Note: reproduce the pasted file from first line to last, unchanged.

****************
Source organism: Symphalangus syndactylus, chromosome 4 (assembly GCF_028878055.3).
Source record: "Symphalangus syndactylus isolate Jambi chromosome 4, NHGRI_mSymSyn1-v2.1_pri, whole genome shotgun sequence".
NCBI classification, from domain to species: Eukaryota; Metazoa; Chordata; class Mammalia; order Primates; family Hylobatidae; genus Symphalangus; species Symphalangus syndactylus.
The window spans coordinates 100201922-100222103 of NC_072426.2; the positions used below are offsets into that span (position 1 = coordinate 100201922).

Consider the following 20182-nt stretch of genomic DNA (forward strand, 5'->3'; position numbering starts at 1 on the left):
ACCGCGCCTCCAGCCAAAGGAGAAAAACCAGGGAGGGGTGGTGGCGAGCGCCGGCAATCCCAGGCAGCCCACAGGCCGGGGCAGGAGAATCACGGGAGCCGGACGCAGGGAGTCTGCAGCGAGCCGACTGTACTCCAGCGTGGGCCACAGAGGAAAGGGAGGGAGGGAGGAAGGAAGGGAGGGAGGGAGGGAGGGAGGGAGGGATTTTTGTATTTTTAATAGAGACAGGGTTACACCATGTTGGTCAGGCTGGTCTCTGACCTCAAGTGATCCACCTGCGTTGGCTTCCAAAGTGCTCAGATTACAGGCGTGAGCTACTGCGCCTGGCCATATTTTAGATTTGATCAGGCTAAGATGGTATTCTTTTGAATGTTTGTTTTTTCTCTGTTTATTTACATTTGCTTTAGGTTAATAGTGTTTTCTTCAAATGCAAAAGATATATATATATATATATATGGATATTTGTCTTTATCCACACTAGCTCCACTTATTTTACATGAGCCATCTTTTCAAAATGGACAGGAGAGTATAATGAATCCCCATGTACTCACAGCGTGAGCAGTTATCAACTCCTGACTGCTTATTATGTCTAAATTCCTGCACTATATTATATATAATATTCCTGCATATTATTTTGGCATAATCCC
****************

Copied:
Source organism: Symphalangus syndactylus, chromosome 4 (assembly GCF_028878055.3).
Source record: "Symphalangus syndactylus isolate Jambi chromosome 4, NHGRI_mSymSyn1-v2.1_pri, whole genome shotgun sequence".
NCBI classification, from domain to species: Eukaryota; Metazoa; Chordata; class Mammalia; order Primates; family Hylobatidae; genus Symphalangus; species Symphalangus syndactylus.
The window spans coordinates 100201922-100222103 of NC_072426.2; the positions used below are offsets into that span (position 1 = coordinate 100201922).

Consider the following 20182-nt stretch of genomic DNA (forward strand, 5'->3'; position numbering starts at 1 on the left):
ACCGCGCCTCCAGCCAAAGGAGAAAAACCAGGGAGGGGTGGTGGCGAGCGCCGGCAATCCCAGGCAGCCCACAGGCCGGGGCAGGAGAATCACGGGAGCCGGACGCAGGGAGTCTGCAGCGAGCCGACTGTACTCCAGCGTGGGCCACAGAGGAAAGGGAGGGAGGGAGGAAGGAAGGGAGGGAGGGAGGGAGGGAGGGAGGGATTTTTGTATTTTTAATAGAGACAGGGTTACACCATGTTGGTCAGGCTGGTCTCTGACCTCAAGTGATCCACCTGCGTTGGCTTCCAAAGTGCTCAGATTACAGGCGTGAGCTACTGCGCCTGGCCATATTTTAGATTTGATCAGGCTAAGATGGTATTCTTTTGAATGTTTGTTTTTTCTCTGTTTATTTACATTTGCTTTAGGTTAATAGTGTTTTCTTCAAATGCAAAAGATATATATATATATATATATGGATATTTGTCTTTATCCACACTAGCTCCACTTATTTTACATGAGCCATCTTTTCAAAATGGACAGGAGAGTATAATGAATCCCCATGTACTCACAGCGTGAGCAGTTATCAACTCCTGACTGCTTATTATGTCTAAATTCCTGCACTATATTATATATAATATTCCTGCATATTATTTTGGCATAATCCC